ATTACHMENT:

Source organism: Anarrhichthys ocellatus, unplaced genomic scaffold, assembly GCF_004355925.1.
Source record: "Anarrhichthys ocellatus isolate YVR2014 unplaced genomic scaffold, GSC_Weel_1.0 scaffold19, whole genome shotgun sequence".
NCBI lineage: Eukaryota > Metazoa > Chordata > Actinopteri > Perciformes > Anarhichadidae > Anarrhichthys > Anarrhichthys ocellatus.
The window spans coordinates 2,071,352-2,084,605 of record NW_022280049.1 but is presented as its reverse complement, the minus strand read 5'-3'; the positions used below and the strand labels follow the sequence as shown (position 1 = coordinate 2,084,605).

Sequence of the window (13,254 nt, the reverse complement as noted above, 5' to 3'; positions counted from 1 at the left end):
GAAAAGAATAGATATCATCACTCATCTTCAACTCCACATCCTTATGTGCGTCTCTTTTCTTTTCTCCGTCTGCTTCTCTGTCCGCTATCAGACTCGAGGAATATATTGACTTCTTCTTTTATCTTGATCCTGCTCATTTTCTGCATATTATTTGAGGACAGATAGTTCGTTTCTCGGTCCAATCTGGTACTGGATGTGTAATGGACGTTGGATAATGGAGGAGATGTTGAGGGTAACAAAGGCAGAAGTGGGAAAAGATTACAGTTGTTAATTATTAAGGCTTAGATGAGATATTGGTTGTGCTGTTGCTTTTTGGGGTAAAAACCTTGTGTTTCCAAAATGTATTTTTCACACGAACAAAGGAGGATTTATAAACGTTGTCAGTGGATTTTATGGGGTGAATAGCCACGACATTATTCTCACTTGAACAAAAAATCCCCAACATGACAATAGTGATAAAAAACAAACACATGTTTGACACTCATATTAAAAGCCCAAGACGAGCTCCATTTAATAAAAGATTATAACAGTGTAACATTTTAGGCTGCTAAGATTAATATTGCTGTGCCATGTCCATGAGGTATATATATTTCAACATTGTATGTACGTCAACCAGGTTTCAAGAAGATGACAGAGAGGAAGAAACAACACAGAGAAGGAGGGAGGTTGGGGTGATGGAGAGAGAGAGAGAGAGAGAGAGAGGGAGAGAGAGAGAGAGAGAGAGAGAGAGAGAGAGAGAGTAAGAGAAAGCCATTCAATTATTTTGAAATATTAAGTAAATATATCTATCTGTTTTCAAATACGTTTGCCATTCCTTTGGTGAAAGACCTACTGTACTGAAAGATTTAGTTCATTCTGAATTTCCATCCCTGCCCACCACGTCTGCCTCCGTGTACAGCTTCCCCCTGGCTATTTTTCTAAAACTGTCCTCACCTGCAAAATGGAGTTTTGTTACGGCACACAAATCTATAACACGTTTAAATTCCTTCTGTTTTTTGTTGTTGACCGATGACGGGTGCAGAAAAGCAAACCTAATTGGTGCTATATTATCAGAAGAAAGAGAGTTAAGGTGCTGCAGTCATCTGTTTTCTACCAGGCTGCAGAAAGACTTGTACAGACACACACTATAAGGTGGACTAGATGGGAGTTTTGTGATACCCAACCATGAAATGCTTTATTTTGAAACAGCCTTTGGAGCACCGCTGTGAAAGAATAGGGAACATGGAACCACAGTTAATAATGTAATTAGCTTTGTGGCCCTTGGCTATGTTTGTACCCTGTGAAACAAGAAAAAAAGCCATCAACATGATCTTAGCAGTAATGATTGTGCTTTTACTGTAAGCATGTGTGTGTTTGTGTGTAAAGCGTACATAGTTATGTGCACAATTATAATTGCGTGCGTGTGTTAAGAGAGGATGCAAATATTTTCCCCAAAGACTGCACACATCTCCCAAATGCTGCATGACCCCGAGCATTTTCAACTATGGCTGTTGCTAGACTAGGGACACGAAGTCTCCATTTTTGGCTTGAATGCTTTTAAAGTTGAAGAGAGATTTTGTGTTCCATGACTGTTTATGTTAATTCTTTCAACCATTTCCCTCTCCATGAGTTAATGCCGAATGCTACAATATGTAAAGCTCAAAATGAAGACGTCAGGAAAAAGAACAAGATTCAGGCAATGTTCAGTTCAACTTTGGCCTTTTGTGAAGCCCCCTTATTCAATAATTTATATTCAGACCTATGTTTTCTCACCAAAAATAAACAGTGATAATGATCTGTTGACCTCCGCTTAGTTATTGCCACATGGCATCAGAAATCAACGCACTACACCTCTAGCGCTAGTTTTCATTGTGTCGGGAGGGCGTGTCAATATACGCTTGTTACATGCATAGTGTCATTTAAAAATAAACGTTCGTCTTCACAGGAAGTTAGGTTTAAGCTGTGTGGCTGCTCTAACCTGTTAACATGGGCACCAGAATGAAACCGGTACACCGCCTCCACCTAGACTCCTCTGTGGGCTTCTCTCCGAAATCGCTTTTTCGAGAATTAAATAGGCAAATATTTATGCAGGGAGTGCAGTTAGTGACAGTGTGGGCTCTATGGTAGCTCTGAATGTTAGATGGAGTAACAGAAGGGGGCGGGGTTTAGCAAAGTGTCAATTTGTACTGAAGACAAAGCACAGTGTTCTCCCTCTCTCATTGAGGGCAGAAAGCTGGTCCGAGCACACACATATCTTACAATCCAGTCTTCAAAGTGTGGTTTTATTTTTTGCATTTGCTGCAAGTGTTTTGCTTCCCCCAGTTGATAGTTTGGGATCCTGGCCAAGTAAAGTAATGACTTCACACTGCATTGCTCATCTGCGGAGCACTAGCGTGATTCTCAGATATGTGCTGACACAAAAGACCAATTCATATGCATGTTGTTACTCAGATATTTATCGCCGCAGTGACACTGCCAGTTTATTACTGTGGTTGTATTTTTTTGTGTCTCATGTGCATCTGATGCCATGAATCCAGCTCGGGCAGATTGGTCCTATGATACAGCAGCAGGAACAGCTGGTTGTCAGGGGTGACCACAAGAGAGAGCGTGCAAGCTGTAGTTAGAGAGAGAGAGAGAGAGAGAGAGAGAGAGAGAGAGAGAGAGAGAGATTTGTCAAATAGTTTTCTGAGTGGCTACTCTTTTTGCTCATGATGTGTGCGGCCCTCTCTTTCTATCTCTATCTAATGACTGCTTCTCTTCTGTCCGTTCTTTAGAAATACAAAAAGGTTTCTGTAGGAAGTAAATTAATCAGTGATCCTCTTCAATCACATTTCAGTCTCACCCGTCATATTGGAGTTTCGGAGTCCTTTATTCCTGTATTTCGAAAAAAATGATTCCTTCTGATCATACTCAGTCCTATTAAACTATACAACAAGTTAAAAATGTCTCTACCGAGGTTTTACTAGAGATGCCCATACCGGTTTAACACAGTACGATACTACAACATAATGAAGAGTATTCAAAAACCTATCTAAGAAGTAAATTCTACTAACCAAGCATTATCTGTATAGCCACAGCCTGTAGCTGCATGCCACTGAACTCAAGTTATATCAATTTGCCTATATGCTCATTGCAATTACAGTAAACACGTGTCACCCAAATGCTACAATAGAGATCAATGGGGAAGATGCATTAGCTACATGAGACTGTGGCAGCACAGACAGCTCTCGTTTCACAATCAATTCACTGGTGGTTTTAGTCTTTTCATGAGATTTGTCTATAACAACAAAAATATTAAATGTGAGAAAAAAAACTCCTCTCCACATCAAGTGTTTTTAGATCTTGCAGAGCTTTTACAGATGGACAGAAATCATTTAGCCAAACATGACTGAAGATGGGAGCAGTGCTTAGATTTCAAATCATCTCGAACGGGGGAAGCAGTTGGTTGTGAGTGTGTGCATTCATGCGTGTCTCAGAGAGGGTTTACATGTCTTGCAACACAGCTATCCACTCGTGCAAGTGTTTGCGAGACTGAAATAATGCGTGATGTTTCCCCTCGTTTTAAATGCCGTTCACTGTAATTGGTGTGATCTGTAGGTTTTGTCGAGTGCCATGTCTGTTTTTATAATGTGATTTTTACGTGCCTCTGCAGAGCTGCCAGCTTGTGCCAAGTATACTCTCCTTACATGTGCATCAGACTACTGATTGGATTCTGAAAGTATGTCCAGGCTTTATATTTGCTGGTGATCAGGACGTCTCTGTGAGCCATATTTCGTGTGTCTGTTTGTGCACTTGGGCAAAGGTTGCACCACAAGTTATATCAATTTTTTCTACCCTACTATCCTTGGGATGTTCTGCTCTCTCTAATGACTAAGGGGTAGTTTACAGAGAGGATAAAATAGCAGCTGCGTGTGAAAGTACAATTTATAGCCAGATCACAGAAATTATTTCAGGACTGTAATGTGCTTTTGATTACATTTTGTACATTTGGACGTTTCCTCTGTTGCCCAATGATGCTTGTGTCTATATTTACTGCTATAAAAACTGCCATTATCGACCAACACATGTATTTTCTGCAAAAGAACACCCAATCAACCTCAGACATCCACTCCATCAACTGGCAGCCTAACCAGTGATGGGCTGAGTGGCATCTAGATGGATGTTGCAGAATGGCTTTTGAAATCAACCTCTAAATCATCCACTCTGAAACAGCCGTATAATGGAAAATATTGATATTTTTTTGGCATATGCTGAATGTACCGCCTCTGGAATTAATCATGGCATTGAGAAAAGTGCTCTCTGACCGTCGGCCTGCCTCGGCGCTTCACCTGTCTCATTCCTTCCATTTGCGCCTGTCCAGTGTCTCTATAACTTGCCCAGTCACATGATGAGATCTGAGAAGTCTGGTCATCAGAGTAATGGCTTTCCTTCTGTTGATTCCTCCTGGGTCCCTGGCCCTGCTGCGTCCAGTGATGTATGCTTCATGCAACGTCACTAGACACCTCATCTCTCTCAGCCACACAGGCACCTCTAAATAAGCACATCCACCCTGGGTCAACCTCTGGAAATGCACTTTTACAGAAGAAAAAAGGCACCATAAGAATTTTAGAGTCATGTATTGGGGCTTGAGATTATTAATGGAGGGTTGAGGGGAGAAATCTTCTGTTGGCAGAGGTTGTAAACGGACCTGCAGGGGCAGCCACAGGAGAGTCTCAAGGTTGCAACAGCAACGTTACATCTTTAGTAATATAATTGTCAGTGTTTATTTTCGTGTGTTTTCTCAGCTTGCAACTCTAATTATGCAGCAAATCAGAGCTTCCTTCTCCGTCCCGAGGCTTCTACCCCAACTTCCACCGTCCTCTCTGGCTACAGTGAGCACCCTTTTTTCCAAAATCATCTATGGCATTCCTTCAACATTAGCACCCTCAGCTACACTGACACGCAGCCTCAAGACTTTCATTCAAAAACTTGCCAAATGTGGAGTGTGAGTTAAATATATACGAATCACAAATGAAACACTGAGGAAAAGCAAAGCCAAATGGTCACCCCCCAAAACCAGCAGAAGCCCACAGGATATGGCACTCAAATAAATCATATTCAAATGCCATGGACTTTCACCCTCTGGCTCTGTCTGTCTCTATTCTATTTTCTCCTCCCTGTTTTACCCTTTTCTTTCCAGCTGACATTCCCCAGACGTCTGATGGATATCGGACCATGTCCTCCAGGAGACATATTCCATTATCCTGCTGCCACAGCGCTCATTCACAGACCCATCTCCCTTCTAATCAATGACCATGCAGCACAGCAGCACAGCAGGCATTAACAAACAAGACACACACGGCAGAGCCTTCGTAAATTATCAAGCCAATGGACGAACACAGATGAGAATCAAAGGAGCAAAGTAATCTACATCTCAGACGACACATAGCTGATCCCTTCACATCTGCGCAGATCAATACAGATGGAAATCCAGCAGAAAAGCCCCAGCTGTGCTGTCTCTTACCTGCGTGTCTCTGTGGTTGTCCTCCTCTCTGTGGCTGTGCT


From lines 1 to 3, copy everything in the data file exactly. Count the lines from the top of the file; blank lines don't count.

Source organism: Anarrhichthys ocellatus, unplaced genomic scaffold, assembly GCF_004355925.1.
Source record: "Anarrhichthys ocellatus isolate YVR2014 unplaced genomic scaffold, GSC_Weel_1.0 scaffold19, whole genome shotgun sequence".
NCBI lineage: Eukaryota > Metazoa > Chordata > Actinopteri > Perciformes > Anarhichadidae > Anarrhichthys > Anarrhichthys ocellatus.